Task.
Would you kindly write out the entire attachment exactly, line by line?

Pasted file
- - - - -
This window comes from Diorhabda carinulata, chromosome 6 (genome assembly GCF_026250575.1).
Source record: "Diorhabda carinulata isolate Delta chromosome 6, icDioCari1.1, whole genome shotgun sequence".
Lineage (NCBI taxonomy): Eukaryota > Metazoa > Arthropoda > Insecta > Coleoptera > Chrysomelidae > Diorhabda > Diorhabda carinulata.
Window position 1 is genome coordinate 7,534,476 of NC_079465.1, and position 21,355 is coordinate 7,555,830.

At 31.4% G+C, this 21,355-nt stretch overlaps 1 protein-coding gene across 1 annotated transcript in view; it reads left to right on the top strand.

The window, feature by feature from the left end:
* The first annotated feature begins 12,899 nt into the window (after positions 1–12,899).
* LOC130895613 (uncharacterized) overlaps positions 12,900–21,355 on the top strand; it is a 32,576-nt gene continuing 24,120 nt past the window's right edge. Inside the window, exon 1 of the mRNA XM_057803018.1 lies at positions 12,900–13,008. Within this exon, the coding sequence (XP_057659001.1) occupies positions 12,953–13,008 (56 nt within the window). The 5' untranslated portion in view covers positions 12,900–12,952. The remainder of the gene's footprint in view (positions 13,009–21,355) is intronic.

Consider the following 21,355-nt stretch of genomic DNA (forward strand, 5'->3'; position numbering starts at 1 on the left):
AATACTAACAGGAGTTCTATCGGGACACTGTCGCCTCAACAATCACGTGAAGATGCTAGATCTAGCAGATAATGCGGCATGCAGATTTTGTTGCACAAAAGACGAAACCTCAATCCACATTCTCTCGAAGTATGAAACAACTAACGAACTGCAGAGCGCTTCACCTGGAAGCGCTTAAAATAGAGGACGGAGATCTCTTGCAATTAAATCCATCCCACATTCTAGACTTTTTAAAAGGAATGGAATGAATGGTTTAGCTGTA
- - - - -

This window comes from Diorhabda carinulata, chromosome 6 (genome assembly GCF_026250575.1).
Source record: "Diorhabda carinulata isolate Delta chromosome 6, icDioCari1.1, whole genome shotgun sequence".
Lineage (NCBI taxonomy): Eukaryota > Metazoa > Arthropoda > Insecta > Coleoptera > Chrysomelidae > Diorhabda > Diorhabda carinulata.
Window position 1 is genome coordinate 7,534,476 of NC_079465.1, and position 21,355 is coordinate 7,555,830.

At 31.4% G+C, this 21,355-nt stretch overlaps 1 protein-coding gene across 1 annotated transcript in view; it reads left to right on the top strand.

The window, feature by feature from the left end:
* The first annotated feature begins 12,899 nt into the window (after positions 1–12,899).
* LOC130895613 (uncharacterized) overlaps positions 12,900–21,355 on the top strand; it is a 32,576-nt gene continuing 24,120 nt past the window's right edge. Inside the window, exon 1 of the mRNA XM_057803018.1 lies at positions 12,900–13,008. Within this exon, the coding sequence (XP_057659001.1) occupies positions 12,953–13,008 (56 nt within the window). The 5' untranslated portion in view covers positions 12,900–12,952. The remainder of the gene's footprint in view (positions 13,009–21,355) is intronic.

Consider the following 21,355-nt stretch of genomic DNA (forward strand, 5'->3'; position numbering starts at 1 on the left):
AATACTAACAGGAGTTCTATCGGGACACTGTCGCCTCAACAATCACGTGAAGATGCTAGATCTAGCAGATAATGCGGCATGCAGATTTTGTTGCACAAAAGACGAAACCTCAATCCACATTCTCTCGAAGTATGAAACAACTAACGAACTGCAGAGCGCTTCACCTGGAAGCGCTTAAAATAGAGGACGGAGATCTCTTGCAATTAAATCCATCCCACATTCTAGACTTTTTAAAAGGAATGGAATGAATGGTTTAGCTGTA